A marker for Johnnie Owen Duncan lies amid his Duncan ancestors in the Turner-Siegel Cemetery in rural Excelsior Springs. His body, however, found its final resting place in the English Channel on April 28, 1944, during a training exercise in preparation for D-Day.

Duncan was one of 639 killed or missing in action after German E-boats sank two landing ships involved in “Exercise Tiger.” The incident was kept secret until after the war to avoid tipping off the invasion plans.

Johnnie Owen Duncan wasn’t the only local man killed in the “Exercise Tiger” exercise. His cousin, Johnnie D. Owens, also died in the same D-Day training exercise, along with Raymond Baldwin, also of Excelsior Springs, and Eugene Barger of Orrick. All were in the same Quartermaster Division. All were awarded Purple Hearts posthumously.

Coincidentally, the Exercise Tiger incident report was written about two years later in March 1946 by Lt. Clifford L. Jones, who had moved to Excelsior Springs before the war. Jones, an Iowa native, brought his English bride, Ivy, and daughter Mary to Excelsior Springs when he returned to work at the VA Hospital here. Mary Pierson is a valued volunteer at the Excelsior Springs Museum & Archives.

On June 6, 1944, the first Excelsior Springs soldier killed on D-Day was Pfc. Cecil McRorey, who by that time had already seen action in Africa, Sicily and Italy. A Richmond boy, Bartley Hodge Graham, also died on June 6, 1944. No other local deaths on D-Day were unearthed in extensive research in the Daily Standards of 1944 and 1945.

The first notice of a local D-Day casualty was published in the then-Daily Standard on July 2, when the parents of Lt. Kenneth F. Hill of Lawson learned he was recovering from shrapnel wounds incurred during the invasion of France. C.W. “Jack” Moore also was wounded on D-Day in France, for which he earned a Purple Heart. Before his European tour, he worked for the Daily Standard.

Other families received better news. Cpl. John “Monk” Griffith — the first Excelsior Springs boy to quit school after Pearl Harbor to join the service — was a member of a nine-member radio unit of the Ninth Air Force cited for its actions on D-Day. “By virtue of its splendid record in action the unit has a high place on the “honors list” of the division,” the War Department reported.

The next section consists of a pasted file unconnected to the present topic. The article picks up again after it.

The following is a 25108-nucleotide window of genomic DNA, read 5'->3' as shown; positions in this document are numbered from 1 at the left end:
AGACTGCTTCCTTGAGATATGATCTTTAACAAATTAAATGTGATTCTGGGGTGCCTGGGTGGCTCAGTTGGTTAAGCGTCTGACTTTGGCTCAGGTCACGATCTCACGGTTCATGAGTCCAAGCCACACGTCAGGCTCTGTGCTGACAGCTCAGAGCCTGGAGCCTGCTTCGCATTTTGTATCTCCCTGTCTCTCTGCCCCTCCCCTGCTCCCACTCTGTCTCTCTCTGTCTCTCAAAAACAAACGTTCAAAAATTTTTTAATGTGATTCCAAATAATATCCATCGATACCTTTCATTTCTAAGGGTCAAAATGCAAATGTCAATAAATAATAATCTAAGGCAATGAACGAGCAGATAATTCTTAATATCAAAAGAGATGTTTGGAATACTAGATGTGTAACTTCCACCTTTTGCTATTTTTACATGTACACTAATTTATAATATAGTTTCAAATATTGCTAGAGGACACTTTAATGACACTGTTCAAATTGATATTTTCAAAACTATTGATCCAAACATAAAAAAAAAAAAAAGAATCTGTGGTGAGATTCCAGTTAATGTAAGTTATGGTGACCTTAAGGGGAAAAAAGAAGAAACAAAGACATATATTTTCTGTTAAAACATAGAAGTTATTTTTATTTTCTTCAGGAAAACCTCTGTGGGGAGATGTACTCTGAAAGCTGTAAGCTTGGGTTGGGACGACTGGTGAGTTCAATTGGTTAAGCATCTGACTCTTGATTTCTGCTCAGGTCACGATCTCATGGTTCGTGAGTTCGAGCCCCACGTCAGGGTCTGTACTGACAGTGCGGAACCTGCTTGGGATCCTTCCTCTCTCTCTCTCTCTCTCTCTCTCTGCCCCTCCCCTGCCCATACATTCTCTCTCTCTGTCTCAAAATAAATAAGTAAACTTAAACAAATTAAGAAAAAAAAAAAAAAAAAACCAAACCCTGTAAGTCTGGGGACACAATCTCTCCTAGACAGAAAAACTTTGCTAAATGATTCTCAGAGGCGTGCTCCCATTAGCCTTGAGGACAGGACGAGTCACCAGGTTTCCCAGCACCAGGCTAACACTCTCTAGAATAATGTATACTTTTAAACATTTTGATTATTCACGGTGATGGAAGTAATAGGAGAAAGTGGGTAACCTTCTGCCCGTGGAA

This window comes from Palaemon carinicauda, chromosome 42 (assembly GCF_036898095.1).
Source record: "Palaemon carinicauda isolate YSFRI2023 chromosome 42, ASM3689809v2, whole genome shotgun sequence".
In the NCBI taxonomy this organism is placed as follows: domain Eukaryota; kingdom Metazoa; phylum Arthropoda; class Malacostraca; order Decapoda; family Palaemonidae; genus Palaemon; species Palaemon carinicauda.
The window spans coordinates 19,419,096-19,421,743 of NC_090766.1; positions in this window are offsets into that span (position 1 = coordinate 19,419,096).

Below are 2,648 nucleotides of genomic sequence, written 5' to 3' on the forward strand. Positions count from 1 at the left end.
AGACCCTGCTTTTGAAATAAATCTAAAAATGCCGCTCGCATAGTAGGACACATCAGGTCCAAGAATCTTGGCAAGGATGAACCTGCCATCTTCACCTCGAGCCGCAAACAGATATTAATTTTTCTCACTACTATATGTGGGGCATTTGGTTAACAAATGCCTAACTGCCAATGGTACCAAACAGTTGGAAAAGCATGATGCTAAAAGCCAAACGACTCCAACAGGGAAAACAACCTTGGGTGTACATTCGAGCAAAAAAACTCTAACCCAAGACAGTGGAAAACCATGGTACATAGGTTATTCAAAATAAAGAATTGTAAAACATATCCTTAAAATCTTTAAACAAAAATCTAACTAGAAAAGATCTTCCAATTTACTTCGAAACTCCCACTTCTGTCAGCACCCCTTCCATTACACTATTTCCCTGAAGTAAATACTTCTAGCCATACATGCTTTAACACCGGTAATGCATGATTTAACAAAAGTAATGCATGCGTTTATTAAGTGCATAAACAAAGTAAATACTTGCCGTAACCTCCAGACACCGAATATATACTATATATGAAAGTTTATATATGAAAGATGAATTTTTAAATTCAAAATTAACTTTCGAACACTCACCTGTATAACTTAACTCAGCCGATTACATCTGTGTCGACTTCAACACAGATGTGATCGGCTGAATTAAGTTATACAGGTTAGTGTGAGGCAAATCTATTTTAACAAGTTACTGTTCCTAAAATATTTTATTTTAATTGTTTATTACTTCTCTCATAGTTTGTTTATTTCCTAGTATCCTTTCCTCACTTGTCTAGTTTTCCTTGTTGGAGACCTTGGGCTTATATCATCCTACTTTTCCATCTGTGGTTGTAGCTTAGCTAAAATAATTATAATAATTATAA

Staff Sgt. Horace Cravens of the Ninth Troop Carrier Command also earned D-Day accolades. His carrier unit, which flew gliders over the Cherbourg peninsula, engaged in more sorties than any other troop carrier group and “the outstanding courage, skill and fearless initiative demonstrated by all of the personnel , both individually and as a closely knit combat team, contributed immeasurably to the success of the European invasion and materially accelerated the collapse of the enemy forces on the Normandy coast.”

Cravens had trained in Europe for eight months prior to D-Day; that training kept casualties to a minimum. After the war, Cravens joined the Excelsior Springs Police Department.

Herbert Lawrence Carder landed on Omaha Beach with the Army during the D-Day invasion. He also saw action in Belgium and Germany, earning a Bronze Star.

The Museum has a longtime project of collecting the service records and photos of local veterans. The information and photo on Carder is included in the Military Service Binders found in the Military Room at the Museum. The binders reveal that several other local soldiers and sailors performed heroically in Europe and other theaters of operation, but it is unclear whether they were involved in the D-Day invasion.

For more information on Exercise Tiger visit http://www.exercisetigermemorial.co.uk/about

Online Only: Side Bar Extra

Normandy Invasion Touched Excelsior Springs

By Linda Brink

Museum Design Committee Chair

Seventy-five years ago, the long-rumored Anglo-American invasion of France was launched. Bad weather had postponed the invasion once, and a 24-hour period of barely tolerable conditions was forecast beginning midday on June 5. The Allied Forces’ Supreme Commander, General Dwight Eisenhower, said, “I don’t like it, but there it is. I don’t see how we can possibly do anything else.” The invasion of Nazi-occupied France, D-Day for Operation Overlord to liberate Europe, would launch June 6, 1944.

The Excelsior Springs Museum & Archives has commemorated this pivotal point in world history with a display and historical research that has unearthed the names of local soldiers and sailors who participated in the events preceding and during the Normandy invasion. The related article tells the story of some of them, and the Museum is seeking information on any others not included. Please call the Museum at 630-0101 if you have information on your local family’s involvement in this historic event, and visit the Museum Tuesday-Saturday, 11 to 4, to learn more about the event.

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